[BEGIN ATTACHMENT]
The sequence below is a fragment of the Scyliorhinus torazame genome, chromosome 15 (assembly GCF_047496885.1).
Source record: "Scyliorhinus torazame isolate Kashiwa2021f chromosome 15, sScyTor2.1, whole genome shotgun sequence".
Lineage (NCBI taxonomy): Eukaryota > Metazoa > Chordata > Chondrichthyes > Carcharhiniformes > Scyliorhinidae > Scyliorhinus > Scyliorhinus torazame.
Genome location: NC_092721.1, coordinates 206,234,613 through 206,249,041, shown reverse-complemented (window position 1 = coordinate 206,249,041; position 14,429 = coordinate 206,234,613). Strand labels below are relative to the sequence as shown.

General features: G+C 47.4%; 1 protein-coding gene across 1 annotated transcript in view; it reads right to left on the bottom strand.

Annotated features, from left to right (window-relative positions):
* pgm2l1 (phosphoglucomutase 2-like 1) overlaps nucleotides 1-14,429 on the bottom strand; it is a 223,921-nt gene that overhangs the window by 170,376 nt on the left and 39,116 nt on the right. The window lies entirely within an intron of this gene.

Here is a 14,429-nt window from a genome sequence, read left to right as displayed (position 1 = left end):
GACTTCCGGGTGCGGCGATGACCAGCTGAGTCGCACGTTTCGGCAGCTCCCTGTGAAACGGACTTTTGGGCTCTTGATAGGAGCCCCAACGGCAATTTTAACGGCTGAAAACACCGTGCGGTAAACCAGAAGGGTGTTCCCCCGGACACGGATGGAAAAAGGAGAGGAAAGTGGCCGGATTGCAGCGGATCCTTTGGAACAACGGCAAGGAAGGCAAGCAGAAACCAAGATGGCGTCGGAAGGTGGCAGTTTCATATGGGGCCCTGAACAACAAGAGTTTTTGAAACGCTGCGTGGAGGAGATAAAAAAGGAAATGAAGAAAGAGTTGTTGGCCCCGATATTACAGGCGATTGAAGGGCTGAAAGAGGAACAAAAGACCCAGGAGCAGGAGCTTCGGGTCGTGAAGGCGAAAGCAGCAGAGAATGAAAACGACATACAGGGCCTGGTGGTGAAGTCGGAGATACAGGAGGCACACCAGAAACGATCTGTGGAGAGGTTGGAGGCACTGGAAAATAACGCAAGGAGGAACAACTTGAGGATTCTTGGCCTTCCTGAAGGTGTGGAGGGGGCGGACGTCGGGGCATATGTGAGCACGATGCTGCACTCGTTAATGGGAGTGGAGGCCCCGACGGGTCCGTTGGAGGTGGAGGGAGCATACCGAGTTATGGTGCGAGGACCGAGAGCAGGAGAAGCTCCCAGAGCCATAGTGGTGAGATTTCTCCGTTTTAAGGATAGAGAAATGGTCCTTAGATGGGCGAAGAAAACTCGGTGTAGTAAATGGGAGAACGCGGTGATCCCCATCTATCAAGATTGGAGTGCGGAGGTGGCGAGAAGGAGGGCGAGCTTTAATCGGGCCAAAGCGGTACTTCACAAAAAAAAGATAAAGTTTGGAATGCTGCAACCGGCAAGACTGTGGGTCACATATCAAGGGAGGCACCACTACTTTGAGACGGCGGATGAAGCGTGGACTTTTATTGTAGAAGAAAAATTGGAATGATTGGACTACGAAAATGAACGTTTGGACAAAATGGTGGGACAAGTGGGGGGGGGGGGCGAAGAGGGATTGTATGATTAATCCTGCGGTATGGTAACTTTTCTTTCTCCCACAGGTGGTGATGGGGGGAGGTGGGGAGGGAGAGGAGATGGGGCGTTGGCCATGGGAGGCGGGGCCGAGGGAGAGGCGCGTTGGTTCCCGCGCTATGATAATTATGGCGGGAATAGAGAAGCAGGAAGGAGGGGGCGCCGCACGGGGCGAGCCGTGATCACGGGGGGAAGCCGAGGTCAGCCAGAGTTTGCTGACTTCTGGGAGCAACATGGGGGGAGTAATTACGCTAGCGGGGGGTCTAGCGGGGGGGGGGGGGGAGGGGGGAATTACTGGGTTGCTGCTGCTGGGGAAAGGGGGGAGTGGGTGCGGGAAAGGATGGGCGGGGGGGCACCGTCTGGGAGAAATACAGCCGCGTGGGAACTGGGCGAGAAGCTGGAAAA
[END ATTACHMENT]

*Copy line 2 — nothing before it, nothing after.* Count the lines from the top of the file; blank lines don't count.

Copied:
Source record: "Scyliorhinus torazame isolate Kashiwa2021f chromosome 15, sScyTor2.1, whole genome shotgun sequence".